After Baby – 6:30pm – S is going to be home at 7pm. Time to prepare dinner – quickly! (S has never ever stipulated for dinner to be “on the table” it’s just my personal preference to have it ready – I don’t want our evening to spent eating a late dinner). On a good day, I can prepare dinner quite calmly, on a bad day I have to wear T throughout cooking; limiting what I can actually cook.

Before Baby – 7pm – S is home. I serve dinner. We chat about our day.
After Baby – 7pm – S is home. Takes on nappy duty. I finish and serve dinner. We chat about our day if T is happy with that. If not, it’s cold dinner for me and onto another feed.

Before Baby – 8pm – Wash up. Settle down to watch an episode (or two) of recorded telly.
After Baby – 8pm – I wash up, S goes to get T ready for bed.

Before Baby – 8:30pm – Still watching TV. Off to bed between 9:30pm and 10pm.
After Baby – 8:30pm – Give T his final feed and it’s bed for us. We may watch a bit of telly in bed but we’re generally ready for bed as well!

Don’t get me wrong, I wouldn’t change one bit of this, I love being a family, but it’s interesting to see how our lives have changed.

How do your days differ with kids?

K

The Self-help Guide to Baby Brain

You get it when you’re pregnant and I can almost guarantee you it won’t ever go away. Baby brain.

  
For me, the most extreme case of it was when I was pregnant and I put the kettle in the fridge after making tea. More recently, I’ve walked half way to my mums to find I didn’t grab the changing bag. There was also this one time I tried to hand S the baby but there was no baby in my arms and was therefore cradling nothing – but I think that was linked more to sleep deprivation.

To help me (somewhat) combat baby/mum brain here are a few things I now do on a regular basis.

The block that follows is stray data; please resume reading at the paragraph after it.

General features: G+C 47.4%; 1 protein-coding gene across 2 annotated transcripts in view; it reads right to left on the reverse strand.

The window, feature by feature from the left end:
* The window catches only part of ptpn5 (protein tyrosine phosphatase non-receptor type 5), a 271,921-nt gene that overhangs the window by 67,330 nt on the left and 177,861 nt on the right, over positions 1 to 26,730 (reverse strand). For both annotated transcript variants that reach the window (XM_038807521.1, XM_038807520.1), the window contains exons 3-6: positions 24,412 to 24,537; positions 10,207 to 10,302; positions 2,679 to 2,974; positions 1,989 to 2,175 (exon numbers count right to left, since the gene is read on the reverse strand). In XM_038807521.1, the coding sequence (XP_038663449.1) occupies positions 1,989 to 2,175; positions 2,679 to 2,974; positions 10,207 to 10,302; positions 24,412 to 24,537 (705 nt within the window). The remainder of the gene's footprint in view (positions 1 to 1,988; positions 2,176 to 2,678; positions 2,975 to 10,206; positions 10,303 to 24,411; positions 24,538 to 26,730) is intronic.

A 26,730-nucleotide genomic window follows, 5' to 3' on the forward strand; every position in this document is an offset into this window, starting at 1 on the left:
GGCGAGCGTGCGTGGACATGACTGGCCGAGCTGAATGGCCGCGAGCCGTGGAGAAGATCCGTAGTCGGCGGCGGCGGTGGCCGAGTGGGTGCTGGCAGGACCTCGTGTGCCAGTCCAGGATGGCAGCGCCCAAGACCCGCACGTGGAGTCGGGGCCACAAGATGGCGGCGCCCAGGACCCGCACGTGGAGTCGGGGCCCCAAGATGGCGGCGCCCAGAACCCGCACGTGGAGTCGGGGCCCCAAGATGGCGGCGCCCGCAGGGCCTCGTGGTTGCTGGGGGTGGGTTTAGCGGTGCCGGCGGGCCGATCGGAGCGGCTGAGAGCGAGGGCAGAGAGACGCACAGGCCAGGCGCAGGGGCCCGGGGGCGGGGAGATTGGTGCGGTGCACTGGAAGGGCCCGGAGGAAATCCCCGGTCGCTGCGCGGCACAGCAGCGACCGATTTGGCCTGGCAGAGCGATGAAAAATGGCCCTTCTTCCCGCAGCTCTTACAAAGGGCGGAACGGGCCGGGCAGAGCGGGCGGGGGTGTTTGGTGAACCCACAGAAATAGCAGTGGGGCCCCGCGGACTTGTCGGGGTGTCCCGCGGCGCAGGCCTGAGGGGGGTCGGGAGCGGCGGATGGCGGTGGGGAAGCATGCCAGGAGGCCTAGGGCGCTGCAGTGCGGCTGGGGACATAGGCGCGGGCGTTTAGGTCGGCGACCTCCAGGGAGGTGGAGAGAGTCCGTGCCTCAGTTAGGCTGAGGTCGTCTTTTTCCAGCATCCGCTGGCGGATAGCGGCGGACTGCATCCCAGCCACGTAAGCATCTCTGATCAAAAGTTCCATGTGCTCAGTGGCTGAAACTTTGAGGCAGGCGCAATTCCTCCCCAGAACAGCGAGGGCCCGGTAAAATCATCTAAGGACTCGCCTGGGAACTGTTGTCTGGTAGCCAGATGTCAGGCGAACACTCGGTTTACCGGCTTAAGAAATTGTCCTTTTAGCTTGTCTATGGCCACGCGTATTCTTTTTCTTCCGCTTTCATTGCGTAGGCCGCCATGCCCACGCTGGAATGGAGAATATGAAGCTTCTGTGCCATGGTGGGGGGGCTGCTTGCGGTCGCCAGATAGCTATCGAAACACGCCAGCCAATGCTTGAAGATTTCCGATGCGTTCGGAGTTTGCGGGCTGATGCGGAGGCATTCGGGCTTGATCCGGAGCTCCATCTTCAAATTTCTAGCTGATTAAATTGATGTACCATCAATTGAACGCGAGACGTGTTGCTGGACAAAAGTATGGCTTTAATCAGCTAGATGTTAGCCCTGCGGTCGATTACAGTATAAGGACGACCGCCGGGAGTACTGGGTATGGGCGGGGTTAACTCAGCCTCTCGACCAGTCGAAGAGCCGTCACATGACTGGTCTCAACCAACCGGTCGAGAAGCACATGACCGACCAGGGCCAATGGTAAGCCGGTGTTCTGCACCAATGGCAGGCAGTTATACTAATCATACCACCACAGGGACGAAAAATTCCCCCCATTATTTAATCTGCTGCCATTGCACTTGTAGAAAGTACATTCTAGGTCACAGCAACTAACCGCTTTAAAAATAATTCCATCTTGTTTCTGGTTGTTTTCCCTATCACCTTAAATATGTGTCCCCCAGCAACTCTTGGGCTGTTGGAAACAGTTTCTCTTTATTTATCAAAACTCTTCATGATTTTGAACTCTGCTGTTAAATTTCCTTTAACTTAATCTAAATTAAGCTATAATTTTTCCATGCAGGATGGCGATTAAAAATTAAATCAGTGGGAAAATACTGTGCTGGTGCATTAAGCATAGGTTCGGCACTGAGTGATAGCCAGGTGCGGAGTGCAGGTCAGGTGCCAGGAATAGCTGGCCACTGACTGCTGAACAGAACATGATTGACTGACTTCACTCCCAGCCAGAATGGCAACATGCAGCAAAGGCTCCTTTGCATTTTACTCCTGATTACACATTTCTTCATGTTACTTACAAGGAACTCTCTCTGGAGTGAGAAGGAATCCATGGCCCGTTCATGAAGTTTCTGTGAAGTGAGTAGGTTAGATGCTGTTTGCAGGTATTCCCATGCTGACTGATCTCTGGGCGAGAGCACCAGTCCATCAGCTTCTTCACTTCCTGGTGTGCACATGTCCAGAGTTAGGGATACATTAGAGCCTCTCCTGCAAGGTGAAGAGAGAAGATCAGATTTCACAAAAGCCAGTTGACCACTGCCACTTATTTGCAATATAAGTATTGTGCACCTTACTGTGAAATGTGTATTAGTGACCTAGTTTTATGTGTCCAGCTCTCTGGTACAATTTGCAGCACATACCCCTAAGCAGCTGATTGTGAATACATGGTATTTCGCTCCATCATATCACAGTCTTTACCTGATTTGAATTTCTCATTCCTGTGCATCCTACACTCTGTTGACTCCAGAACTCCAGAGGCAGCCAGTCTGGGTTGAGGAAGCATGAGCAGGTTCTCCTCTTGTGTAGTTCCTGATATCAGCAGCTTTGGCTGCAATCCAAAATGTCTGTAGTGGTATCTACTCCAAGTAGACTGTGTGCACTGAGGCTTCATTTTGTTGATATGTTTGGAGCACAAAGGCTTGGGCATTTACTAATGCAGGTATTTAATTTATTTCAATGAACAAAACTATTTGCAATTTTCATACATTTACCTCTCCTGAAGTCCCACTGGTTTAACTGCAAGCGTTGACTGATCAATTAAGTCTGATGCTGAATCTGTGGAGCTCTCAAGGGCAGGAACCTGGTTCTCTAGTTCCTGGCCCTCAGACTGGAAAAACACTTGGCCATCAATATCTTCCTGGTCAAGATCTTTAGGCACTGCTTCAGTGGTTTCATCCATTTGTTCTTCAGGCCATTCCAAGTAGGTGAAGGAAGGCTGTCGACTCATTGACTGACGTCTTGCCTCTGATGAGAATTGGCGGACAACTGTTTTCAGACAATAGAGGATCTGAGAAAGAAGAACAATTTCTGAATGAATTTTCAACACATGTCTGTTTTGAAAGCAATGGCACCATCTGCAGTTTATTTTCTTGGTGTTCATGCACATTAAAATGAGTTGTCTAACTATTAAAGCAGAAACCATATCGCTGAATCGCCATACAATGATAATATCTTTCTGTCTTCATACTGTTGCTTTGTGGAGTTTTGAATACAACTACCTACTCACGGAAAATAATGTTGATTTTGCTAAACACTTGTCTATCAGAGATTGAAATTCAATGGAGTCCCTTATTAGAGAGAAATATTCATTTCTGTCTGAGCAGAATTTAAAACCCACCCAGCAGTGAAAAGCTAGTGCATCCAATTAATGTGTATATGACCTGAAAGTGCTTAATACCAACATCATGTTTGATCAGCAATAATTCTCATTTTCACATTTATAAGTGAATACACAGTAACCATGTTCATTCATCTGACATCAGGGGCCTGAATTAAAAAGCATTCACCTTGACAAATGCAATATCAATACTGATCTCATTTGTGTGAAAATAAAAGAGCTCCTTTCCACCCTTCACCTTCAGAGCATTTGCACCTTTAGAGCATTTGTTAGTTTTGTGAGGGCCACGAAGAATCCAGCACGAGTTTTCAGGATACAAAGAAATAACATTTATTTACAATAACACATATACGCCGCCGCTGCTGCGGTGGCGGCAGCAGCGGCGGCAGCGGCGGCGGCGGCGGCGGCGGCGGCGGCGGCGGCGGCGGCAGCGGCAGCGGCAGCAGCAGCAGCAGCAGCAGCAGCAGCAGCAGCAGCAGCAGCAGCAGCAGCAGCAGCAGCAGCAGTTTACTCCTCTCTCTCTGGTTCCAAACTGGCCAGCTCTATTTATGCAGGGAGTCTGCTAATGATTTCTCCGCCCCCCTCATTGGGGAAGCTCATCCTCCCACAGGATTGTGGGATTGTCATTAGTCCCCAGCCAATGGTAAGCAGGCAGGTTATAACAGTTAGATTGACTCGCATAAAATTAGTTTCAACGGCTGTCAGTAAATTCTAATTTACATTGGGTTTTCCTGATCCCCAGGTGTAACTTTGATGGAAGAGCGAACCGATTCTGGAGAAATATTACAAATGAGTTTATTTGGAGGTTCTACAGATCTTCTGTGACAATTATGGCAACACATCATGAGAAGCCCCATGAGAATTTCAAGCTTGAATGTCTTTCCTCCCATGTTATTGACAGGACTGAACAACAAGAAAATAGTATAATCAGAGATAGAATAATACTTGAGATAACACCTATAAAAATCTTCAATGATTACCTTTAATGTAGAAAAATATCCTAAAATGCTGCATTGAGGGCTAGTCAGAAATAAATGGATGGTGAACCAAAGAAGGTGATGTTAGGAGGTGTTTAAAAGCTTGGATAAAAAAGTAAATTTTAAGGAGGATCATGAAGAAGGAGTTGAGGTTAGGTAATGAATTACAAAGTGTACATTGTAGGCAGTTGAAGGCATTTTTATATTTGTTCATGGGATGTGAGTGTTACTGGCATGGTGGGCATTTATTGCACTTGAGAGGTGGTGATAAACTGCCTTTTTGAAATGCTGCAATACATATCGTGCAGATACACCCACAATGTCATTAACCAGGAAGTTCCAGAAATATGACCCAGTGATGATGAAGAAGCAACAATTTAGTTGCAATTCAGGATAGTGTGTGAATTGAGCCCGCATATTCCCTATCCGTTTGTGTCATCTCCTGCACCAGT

Lists. I cannot get enough of these. Paper, the blackboard in the kitchen, even the notes section on my phone – there are lists for lists. Shopping, housework, even where I have to go in a day are all written down.

Planning ahead. S knows it’s no good springing something on me that needs doing last minute. I won’t remember. So now we have to make sure either a) she asks me a week in advance, or b) she tells me that morning and then sends me a reminder text that day. I also make use of the family calendar/planner to write… Everything. .. Down.

Alarms. Like said lists, there are several alarms on my phone reminding me to do something, not to mention apps that note things down for me like; when T last fed, what his nappy looked like, what boob I used last. It’s all written down.

Talk about your day. It’s so easy, especially whilst on maternity leave, for days to blend into one. Talking about your day; no matter how dull it may have been, will help differentiate the days from each other.

Overdoing it. If you all know me well enough by now, you know that I rarely just chill out and sit down. I have to do something in my “spare” time. Now, however, I’m learning not to over do it otherwise I run the risk of forgetting something. I burnt the steamer the other day by letting it burn dry – all because I thought I’d be able to steam some veg and also “quickly” change T – but this then turned into a poonami and full clothing change. Awesome (!).